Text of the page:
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Consumer is No King in SL!

17 March 2016 10:34 am - 0     - {{hitsCtrl.values.hits}}


The corporate cliché ‘Consumer is King’ applied world over is yet to spill into Sri Lanka with the buyer segment continuing to be largely neglected despite the efforts made by the relevant authorities to reverse the situation.

While measures have been taken to conceptualise an effective consumer policy, senior economist Dr. Saman Kelegama stressed more should be done for the group to be aware of their rights. “Commu n i c a t i o n an d information go hand in hand when it comes to building a successful consumer policy. Consumers must be aware of the ‘potential force’ they represent.

The consumer must know what they are ‘fighting for’, if not they cannot ‘fight’ or rather, consume appropriately,” professed Dr. Kelegama at the World Consumer Rights Day Forum in Colombo. Pointing out it is imperative t h a t b o t h – t h e c o n s u m e r a n d policymakers – get together to identify the issues relevant to customers in the current environment, he asserted that it was the duty of the government to ensure consumers are l o o k e d after and t h e i r interests a r e represented in the best possible manner. Attention was also drawn to the impossible task faced by the consumers in keeping track of the manufacturing process, to which standardisation was urged to be taken up across the board, regardless of the sector.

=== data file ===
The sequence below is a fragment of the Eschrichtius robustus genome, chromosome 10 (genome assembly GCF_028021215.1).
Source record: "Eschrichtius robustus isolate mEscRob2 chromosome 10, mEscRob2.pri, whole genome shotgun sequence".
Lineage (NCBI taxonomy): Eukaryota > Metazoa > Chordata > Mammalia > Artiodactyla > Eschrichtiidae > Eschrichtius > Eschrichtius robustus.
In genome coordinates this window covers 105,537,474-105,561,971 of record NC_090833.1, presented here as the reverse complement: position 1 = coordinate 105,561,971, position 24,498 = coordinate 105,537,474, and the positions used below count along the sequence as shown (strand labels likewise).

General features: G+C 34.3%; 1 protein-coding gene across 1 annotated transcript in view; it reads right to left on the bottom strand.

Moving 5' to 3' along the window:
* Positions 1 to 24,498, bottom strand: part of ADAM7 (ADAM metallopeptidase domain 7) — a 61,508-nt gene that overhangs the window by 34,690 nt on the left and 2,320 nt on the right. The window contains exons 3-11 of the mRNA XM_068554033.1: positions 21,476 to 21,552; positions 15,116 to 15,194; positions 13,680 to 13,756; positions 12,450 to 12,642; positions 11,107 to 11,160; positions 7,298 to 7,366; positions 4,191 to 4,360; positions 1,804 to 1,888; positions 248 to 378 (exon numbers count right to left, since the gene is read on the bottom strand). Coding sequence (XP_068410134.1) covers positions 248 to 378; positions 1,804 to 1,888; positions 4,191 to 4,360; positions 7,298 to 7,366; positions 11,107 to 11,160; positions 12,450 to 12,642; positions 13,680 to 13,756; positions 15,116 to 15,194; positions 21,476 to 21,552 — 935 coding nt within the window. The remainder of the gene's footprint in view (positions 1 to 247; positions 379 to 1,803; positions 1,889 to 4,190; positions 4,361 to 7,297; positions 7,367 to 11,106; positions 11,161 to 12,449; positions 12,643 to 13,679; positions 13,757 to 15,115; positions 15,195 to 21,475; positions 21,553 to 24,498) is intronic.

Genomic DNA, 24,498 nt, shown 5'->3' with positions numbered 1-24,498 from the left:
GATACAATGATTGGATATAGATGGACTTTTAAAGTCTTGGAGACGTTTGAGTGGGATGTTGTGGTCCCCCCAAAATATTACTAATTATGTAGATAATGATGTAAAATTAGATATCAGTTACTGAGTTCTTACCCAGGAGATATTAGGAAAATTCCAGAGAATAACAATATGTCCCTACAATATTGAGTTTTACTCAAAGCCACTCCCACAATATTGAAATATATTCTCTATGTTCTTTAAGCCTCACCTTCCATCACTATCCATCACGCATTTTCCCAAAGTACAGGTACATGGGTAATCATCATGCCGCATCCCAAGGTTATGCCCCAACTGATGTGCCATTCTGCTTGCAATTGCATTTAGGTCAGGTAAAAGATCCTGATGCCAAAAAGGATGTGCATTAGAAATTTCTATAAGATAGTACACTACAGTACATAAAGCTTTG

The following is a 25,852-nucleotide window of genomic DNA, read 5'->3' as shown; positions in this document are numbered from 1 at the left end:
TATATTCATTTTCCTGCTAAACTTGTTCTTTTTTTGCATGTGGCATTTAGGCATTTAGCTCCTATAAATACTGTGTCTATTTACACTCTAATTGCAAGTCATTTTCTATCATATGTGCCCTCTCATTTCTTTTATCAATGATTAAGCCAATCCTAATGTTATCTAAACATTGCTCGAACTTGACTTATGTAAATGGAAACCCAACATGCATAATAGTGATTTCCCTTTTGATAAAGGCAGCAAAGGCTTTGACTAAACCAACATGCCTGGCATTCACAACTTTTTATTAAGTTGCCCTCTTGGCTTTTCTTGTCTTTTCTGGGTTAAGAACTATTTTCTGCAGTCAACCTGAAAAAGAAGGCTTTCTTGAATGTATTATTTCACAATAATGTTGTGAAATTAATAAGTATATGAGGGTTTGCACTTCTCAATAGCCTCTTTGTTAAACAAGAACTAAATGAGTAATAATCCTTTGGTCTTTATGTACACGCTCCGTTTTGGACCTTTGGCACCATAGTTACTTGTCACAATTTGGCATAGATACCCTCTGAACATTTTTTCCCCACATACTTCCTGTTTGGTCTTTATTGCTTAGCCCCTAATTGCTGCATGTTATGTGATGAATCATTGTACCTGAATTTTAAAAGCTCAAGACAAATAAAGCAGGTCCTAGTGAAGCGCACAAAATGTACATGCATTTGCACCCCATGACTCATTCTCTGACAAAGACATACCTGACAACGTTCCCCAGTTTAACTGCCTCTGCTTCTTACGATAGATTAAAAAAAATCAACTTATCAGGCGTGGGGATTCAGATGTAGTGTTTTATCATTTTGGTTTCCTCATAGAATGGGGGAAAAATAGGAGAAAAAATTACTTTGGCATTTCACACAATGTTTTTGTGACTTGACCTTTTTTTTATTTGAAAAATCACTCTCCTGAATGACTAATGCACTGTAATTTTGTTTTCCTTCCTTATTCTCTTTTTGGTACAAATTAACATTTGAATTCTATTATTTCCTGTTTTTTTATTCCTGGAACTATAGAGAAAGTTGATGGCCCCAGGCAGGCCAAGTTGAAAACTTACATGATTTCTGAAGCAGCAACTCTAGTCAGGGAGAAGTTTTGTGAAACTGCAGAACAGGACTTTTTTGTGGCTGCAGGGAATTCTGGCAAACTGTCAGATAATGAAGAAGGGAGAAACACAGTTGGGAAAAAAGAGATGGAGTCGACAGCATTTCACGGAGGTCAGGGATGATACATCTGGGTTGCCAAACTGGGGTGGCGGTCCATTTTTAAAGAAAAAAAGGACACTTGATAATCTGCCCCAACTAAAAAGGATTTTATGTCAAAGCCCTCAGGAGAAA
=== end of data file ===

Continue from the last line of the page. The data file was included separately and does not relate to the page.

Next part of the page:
“Proper standardisation practices provide the consumer with a sense of security and confidence about t h e i r purchases, allowing them to make an informed choice, which is one of their basic rights,” noted the senior economist while justifying standardisation as an important mechanism that would allow consumers to gauge the quality of the product and service t h e y purchase.

The basic rights of consumers were highlighted as: the right to safety, right to be informed, right to choose and the right to be heard. Dr. Kelegama implied that greater role must be taken up by various stakeholders to not only protect the interest of local consumers, but to also build confidence in the plethora of products and services available.

Meanwhile, Presidential Advisor, Insurance Ombudsman and Senior Lawyer Dr. Wickrama Weerasooria noted three key steps must be taken to move forward in the area of consumer rights. Whilst more ombudsmen must be created without taxing the consolidated funds, authorities must work towards the ombudsman scheme and to ensure consumers are further protected, it was suggested for the Consumer Affairs Authority (CAA) to take over the additional name of ‘Trade Practices Commission’, thus fulfilling that role.

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